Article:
New Delhi: The Central government on Wednesday told the Supreme Court that the Bar Council of India (BCI) would frame rules to open up the legal sector to foreign lawyers and law firms, failing which it would, and urged the court to quickly wrap up two cases pending before it on the issue.
“The government wants to work with the Bar Council of India. It must frame the rules, or the government will step in and frame it. It is not that the government lacks the jurisdiction to do so,” Additional Solicitor General Maninder Singh told a bench, comprising Justices Adarsh Kumar Goel and UU Lalit.
The BCI, on its part, said it was willing to frame rules to allow foreign firms on the basis of reciprocity, but did not want to give foreign arbitrators a free run in the country.
The Council also expressed its reservations on allowing foreign law firms to open liaison offices in India, currently barred by the Bombay High Court. Two cases, challenging a Bombay High Court order and another a Madras High Court order, have been pending for over five years.
The government had, in July 2017, filed an early hearing petition urging the court to wrap up these cases quickly.
The Madras High Court had, in 2012, allowed foreign lawyers to fly in and out of the country to advise their clients.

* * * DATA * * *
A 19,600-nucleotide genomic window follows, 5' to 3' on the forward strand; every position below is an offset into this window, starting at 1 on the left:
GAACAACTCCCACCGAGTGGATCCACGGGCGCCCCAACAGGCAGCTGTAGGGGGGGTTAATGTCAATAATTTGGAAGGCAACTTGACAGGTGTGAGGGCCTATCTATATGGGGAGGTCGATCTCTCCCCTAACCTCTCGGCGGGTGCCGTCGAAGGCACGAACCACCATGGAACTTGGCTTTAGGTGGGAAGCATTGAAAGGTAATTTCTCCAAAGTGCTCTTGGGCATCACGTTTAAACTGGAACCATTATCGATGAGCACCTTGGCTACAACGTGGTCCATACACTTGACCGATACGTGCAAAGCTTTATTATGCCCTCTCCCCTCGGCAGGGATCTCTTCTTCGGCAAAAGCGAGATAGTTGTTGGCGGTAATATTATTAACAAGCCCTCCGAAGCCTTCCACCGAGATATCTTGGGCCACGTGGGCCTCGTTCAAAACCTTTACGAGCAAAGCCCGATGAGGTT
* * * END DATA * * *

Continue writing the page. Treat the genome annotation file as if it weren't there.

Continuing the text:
This was challenged by a lawyer. The Bombay High Court, in another ruling in 2009, disallowed foreign firms from setting up liaison offices in India with RBI permission.
In response to the government plea for an early hearing, the two-judge bench hearing the case began hearing opposing arguments on both sides. Appearing for the BCI, senior advocate CU Singh said the BCI only wants the rules to take care of the recipro-city issue by other countries so that they extend similar facilities to Indian lawyers. It was also against any lawyer functioning in India outside the regulatory regime. “They can’t have a carte blanche, do what they wish,” CU Singh argued. He was, however, averse to foreign arbitrators being allowed to freely take part in Indian arbitration.
“Arbitration is also part of legal practice,” he contended, suggesting that arbitration must also be subject to BCI regulations. He said the BCI was willing to work things out, but the commerce ministry had brought in a foreign body to draft a law to open up the sector bypassing it. “That is not acceptable.” The BCI is the top regulato ry body regulating both educational standards and legal practices in India. It also takes disciplinary action against errant lawyers and faulty educational standards. His suggestion that arbitration be subjected to BCI oversight was vehemently opposed by senior advocate Dushyant Dave who appeared for the London Council of Arbitration.
“This will finish off arbitration in India and act as a dampener on investment,” he argued. “No one will sign contracts which have India as the seat of arbitration or under Indian laws,” he cautioned. “We, Indian lawyers, appear in every forum around the world. We don’t have to seek any permission,” he contended.
Dave suggested that the court appoint senior advocate Fali S Nariman as the amicus to help out the court in deciding whether arbitration should be subject to BCI regulations or not.